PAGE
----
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Enthalpy
Exothermic reaction: gives out energy and heats the surroundings

Endothermic reaction: takes in energy and cools the surroundings


During an exothermic reaction, the products end up with less energy than the reactants had ­ but
the surroundings end up with more, and get hotter.

We can measure the energy…

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Enthalpy (H)

We cannot measure the enthalpy of a substance so we measure the change of
enthalpy when a reaction occurs.

The enthalpy change in a chemical reaction gives the quantity of energy
transferred to or from the surroundings, when the reaction is carried out in a
open container.



Standard…

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Enthalpy Cycles ­ Enthalpy Changes of Combustion


H going this way....

C (s) + 2H2 (g) CH4 (g)



.... Is the same as H
going this way


CO2 (g) + 2H20 (l)



This shows an enthalpy cycle, also known as an energy cycle.

There is both a direct and indirect…

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If you know the enthalpy changes involved in two parts of the cycle, you can work out the
enthalpy change in the third.

So referring to the enthalpy cycle shown below, we can measure H2 and H3 , we can find
H3, which is the enthalpy change that cannot be…

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Putting in the values of the enthalpies of combustion, which we can measure, we get:

Hf (CH4) = Hc (C) + 2Hc (H2) ­ Hc (CH4)

= -393kJ mol -1 + 2(-286)kJ mol -1 ­ (-890) kJ mol -1

= - 75 kJ mol -1

Using the enthalpy cycle has…

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Enthalpy Cycles ­ Enthalpy Changes of Formation
Enthalpy changes of formation are useful for calculating enthalpy changes you can't find
directly.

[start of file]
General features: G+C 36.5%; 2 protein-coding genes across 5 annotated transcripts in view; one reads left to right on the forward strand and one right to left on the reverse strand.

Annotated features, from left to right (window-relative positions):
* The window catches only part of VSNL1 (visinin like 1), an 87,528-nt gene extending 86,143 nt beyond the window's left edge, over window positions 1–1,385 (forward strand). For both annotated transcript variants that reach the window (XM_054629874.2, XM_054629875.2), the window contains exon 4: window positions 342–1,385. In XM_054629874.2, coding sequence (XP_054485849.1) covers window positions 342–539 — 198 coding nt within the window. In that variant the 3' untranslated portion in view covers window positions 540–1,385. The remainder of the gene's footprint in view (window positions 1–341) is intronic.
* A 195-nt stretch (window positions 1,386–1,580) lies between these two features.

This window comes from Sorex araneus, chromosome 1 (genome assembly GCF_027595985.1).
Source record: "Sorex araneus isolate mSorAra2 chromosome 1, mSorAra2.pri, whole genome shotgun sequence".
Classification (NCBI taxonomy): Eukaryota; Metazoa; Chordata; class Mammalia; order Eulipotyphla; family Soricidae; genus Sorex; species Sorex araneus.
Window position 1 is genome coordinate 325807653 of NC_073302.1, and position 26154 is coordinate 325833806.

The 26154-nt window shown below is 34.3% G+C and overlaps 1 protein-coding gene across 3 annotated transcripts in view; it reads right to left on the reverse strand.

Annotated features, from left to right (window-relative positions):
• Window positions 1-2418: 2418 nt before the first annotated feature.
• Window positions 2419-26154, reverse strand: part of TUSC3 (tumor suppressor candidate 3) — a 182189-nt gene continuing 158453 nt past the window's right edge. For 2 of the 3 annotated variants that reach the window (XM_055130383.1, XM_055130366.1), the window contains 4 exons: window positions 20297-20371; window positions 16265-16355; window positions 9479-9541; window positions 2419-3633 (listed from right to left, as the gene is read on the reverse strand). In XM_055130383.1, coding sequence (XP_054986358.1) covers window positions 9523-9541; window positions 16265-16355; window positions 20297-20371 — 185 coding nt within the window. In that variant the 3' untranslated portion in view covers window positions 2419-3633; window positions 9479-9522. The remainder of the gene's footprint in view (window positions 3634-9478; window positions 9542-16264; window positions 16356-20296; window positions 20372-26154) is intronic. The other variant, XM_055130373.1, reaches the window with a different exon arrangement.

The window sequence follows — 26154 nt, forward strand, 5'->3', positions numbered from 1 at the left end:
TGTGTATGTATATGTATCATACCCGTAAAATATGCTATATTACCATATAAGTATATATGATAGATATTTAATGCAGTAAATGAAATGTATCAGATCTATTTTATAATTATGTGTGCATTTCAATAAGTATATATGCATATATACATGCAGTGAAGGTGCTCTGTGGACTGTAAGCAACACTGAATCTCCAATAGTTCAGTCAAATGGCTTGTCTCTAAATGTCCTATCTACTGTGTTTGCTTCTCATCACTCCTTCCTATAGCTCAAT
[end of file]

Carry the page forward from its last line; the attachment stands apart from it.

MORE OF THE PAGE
You need to know H for all the reactants and products that are compounds.

Note: the face value of H for elements is zero. E.g. oxygen = 0



H1…

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Working out H2:
H2 = NH3 (g) + HCl (g)

So enter the values:

(-46.1) + (-92.3) = -138.4kj mol -1



Working out H3:
H3 = NH4Cl (s)

So enter the values:

-315 kj mol -1




So, using the equation, we can now enter the values:

H1 = -H2 +…

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Measuring Enthalpy Changes
You can measure enthalpy changes simply in a laboratory.

Energy can be arranged to be transferred to or from water surrounding the reaction vessel.



Exothermic reaction water gets hotter

Endothermic reaction water gets cooler



To find the enthalpy of combustion of a flammable
liquid, you burn it…

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Limitations and Uncertainties

Experimental problems with calorimetry

Some heat will be absorbed by the container, rather than going towards heating up
the container
Some heat is always lost to the surroundings during the experiment



Experimental problems with flammable-liquid calorimetry

Some combustion may be incomplete ­ which means less energy will…

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